By PHILIP FITZPATRICK – posted on PNG Attitude Blog
TUMBY BAY – In between finishing my latest novel and starting a new one I’ve been proofreading a fascinating autobiography by Johannes Kundal.
Johannes is a member of Enga Writers Association and his book, The Legend of the Miok Egg, is being edited and readied for publication by author Daniel Kumbon, who founded the group.
A few extracts have been published in PNG Attitude over the last year or so.
I’m also writing a foreword for it in which I’m attempting to contrast observed experience with lived experience, and the value of the latter.
This is the difference between a story written by an outside observer and one written by a person who has lived through the events or the period described.
A simple analogy is to think of an anthropologist’s account of a society and compare it to one written by a member who was living in that society at the same time.
The lived experience might lack the detached analysis of an outsider but it can provide familiarity, realism, detail and explanation which the anthropologist might miss.
An insider’s account is often a great pleasure to read. In one sense, it’s similar to an oral history that can embrace the reader who feels much closer to the people and events described.
Johannes’ autobiography is remarkably frank; unlike with many autobiographies there is absolutely no attempt to boost his ego.
Towards the end of the book he says, “I have held back nothing.”
One of the most striking themes in the book is the way Johannes has – in real life – used his Christian faith to combat the deadly scourge of tribal fighting in Enga Province, where tribal and clan warfare can extend for many decades.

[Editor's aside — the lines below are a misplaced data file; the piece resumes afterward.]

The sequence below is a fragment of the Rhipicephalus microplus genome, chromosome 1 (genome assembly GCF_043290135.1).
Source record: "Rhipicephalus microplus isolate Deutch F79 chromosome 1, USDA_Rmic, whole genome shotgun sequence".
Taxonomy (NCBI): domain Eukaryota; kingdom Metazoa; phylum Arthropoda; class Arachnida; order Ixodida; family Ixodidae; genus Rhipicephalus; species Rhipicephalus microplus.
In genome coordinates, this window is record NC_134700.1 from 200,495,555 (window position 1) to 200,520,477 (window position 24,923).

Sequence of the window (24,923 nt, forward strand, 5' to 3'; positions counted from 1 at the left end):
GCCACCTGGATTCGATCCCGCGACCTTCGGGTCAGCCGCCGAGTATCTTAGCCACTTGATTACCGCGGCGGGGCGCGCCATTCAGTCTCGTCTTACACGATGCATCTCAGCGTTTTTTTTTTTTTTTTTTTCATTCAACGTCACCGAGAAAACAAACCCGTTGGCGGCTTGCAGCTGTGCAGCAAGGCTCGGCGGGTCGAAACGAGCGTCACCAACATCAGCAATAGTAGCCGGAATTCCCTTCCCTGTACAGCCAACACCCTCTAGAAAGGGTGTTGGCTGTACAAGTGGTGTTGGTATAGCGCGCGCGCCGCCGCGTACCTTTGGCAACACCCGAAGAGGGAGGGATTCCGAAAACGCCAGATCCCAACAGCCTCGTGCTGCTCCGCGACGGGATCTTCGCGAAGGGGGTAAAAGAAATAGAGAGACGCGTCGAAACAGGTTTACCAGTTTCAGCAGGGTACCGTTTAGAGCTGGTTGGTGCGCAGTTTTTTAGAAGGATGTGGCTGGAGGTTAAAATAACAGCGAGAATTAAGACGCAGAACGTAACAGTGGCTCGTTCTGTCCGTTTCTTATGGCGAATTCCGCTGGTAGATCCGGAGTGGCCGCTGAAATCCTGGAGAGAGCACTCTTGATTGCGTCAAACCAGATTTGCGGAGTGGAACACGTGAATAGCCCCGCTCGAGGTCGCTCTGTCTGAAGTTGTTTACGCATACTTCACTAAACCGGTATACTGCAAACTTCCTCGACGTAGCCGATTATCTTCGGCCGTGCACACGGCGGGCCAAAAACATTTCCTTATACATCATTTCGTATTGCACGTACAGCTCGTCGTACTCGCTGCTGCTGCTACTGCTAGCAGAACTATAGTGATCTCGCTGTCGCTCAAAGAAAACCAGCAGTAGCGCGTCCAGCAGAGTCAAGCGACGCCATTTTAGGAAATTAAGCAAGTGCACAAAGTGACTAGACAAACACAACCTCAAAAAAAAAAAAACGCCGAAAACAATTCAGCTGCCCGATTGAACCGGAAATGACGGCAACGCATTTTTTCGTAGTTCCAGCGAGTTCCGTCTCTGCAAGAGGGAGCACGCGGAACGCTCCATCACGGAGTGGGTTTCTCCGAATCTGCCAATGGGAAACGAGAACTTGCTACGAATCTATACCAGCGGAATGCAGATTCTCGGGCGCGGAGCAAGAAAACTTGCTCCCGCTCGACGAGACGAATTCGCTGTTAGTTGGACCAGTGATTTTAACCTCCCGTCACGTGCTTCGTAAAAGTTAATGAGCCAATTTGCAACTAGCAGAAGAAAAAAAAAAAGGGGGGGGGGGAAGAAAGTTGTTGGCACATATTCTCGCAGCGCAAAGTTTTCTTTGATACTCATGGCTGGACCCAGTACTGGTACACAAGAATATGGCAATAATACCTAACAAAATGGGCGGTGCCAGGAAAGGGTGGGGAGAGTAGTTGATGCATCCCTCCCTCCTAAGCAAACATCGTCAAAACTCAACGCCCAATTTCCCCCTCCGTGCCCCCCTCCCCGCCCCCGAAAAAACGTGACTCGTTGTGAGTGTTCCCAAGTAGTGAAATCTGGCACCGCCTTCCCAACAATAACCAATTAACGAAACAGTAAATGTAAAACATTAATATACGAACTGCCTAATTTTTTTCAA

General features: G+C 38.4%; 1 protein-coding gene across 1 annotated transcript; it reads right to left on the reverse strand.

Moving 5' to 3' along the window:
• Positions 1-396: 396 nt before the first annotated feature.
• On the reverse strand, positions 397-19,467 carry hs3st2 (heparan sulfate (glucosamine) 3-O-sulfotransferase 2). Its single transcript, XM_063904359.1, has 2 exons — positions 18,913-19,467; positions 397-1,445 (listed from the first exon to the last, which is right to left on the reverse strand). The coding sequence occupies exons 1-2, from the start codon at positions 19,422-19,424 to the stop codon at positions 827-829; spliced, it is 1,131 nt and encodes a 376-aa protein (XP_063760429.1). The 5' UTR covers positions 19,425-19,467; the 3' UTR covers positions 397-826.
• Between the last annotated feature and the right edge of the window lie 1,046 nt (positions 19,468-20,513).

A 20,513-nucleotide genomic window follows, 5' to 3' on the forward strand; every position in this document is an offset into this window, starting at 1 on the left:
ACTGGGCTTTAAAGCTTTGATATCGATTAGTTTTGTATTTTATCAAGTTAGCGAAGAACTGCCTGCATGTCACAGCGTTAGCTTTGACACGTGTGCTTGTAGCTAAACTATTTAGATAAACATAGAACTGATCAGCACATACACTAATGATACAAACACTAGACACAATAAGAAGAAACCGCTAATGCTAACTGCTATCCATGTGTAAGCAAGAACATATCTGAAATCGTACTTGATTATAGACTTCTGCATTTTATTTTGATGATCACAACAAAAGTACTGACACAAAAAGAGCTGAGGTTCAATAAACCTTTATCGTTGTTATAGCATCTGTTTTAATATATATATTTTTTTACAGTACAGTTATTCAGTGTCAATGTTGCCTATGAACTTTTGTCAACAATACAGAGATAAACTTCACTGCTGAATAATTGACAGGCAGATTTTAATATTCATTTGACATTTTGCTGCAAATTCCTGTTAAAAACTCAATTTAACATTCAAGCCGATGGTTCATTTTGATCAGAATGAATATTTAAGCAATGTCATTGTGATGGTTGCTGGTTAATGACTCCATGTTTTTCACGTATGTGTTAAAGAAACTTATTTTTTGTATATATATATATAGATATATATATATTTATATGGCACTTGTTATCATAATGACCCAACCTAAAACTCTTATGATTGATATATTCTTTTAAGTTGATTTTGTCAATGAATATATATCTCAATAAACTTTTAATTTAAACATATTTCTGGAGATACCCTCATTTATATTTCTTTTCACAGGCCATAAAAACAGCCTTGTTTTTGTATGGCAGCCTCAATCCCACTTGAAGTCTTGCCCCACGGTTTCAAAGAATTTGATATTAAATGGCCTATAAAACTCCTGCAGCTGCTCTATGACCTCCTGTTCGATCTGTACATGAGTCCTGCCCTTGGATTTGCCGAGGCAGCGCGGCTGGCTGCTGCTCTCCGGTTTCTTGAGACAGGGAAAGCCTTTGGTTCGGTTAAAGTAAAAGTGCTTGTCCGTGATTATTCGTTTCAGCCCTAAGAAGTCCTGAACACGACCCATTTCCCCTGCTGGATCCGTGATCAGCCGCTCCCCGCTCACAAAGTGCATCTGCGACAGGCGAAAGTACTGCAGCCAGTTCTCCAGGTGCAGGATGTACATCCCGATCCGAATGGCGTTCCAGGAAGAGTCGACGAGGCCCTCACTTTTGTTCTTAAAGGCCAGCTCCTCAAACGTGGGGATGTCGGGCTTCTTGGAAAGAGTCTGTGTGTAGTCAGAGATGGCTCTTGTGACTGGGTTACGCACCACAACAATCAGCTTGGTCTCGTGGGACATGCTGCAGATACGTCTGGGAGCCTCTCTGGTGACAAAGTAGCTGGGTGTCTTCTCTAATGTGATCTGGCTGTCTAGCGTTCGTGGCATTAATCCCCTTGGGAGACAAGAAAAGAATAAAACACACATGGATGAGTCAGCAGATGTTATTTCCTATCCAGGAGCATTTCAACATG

By first taking people to an understanding and belief in Christianity, he has been able to bring about agreements as a result of which the traditional cycles of revenge and compensation have been abandoned in favour of adopting Christian values.
I’m not a great fan of religion and I was surprised at the effectiveness of this approach.
In the absence of viable law enforcement, building a commitment to Christian principles is one of very few strategies available to Highlands’ societies stricken and impaired by violence.
And, as Johannes demonstrates, this does not necessarily mean abandoning the many positive elements of traditional culture.
By carefully melding Christian values with community-based traditional values a remarkable hybrid can be established.
For example, in his marriage Johannes resolutely adheres to the modern Christian ideal of monogamy because he is aware of the many problems caused by the practice of taking on multiple wives.
This is despite the sadness that he and his wife Rose could only have one child.
Johannes solved this loss by adopting another six children using the customary practice of sharing children with relatives.
However, much to his annoyance, his own son reverted to the old practice of seeking many partners within and outside marriage.
The conflict and unhappiness arising from this is dealt with thoroughly and frankly in his book.
The Legend of the Miok Egg is a fascinating autobiography which I believe tells the reader much more about Enga society than a typical anthropological account.
It also caused me to reconsider the value of religion, when properly effected, in Papua New Guinea, particularly in the war-ravaged Highlands.
And I think the book will do exactly the same for any reader.
When the book becomes available, it will be recommended reading for Papua New Guinean and expatriate readers alike.